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College of Arts and Sciences Agriculture

On the straight, tall, and narrow

Travis Keatley.The straight, long rows of tall and thin loblolly pine grow very fast in the South’s flat lands, especially compared to the slow-growing Douglas fir on steep Pacific Northwest slopes. It’s just one of many differences that Travis Keatley (’99 Forest Mgmt.) has witnessed as he manages more than seven million acres of timber across 11 states for Weyerhaeuser.

As vice president of southern timberlands for the timber, land, and forest products company, Keatley works out of » More …

‘Apple to Glass’ grant supports improving cider industry

Apples and a glass of ciderHard apple cider is growing in popularity around the country, and craft ciders from small cideries are the fastest growing segment of that market.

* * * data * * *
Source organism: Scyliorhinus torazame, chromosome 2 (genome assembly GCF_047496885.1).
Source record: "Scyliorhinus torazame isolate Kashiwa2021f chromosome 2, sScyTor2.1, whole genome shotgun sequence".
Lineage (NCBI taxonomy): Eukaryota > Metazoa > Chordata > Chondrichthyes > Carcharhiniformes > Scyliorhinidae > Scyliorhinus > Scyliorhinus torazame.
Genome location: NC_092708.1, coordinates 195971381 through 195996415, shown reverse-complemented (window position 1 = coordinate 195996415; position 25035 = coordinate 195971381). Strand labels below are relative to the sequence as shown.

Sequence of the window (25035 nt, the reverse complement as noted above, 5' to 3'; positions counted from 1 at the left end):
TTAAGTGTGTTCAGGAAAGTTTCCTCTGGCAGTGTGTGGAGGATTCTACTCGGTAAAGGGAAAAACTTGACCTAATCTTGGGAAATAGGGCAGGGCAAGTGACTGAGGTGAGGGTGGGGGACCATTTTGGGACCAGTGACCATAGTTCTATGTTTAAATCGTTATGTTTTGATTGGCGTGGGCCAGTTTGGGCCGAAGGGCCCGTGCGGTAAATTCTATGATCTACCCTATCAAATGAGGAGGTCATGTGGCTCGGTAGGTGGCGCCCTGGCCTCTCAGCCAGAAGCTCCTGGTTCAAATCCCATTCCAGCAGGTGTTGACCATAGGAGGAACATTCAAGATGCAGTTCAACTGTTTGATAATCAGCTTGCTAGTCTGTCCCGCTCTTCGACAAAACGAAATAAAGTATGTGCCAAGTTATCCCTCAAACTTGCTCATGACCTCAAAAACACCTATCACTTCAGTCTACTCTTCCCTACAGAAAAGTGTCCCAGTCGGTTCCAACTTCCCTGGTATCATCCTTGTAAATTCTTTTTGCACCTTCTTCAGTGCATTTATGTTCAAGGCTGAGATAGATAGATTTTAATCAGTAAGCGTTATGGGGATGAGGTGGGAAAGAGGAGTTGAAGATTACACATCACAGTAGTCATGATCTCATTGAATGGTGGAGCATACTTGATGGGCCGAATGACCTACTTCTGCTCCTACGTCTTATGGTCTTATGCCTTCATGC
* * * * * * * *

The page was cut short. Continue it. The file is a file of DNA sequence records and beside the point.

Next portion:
Equipped with a grant from the USDA’s National Institute of Food and Agriculture, a new group, led by Washington State University researchers, will work with orchardists and cider makers to develop the best apples to make the tasty libation. » More …

Revealing how bacteria and grasses fix nitrogen

SwitchgrassReducing synthetic fertilizer use, pollution, farming costs, while freeing up nitrogen, mark possible benefits of a research project by Sarah Roley, assistant professor with the School of the Environment, Washington State University Tri-Cities.

Roley, and her two colleagues, recently landed a $483,000 research grant from the National Science Foundation, to pursue a more detailed understanding of how bacteria work with perennial grasses to fix nitrogen. » More …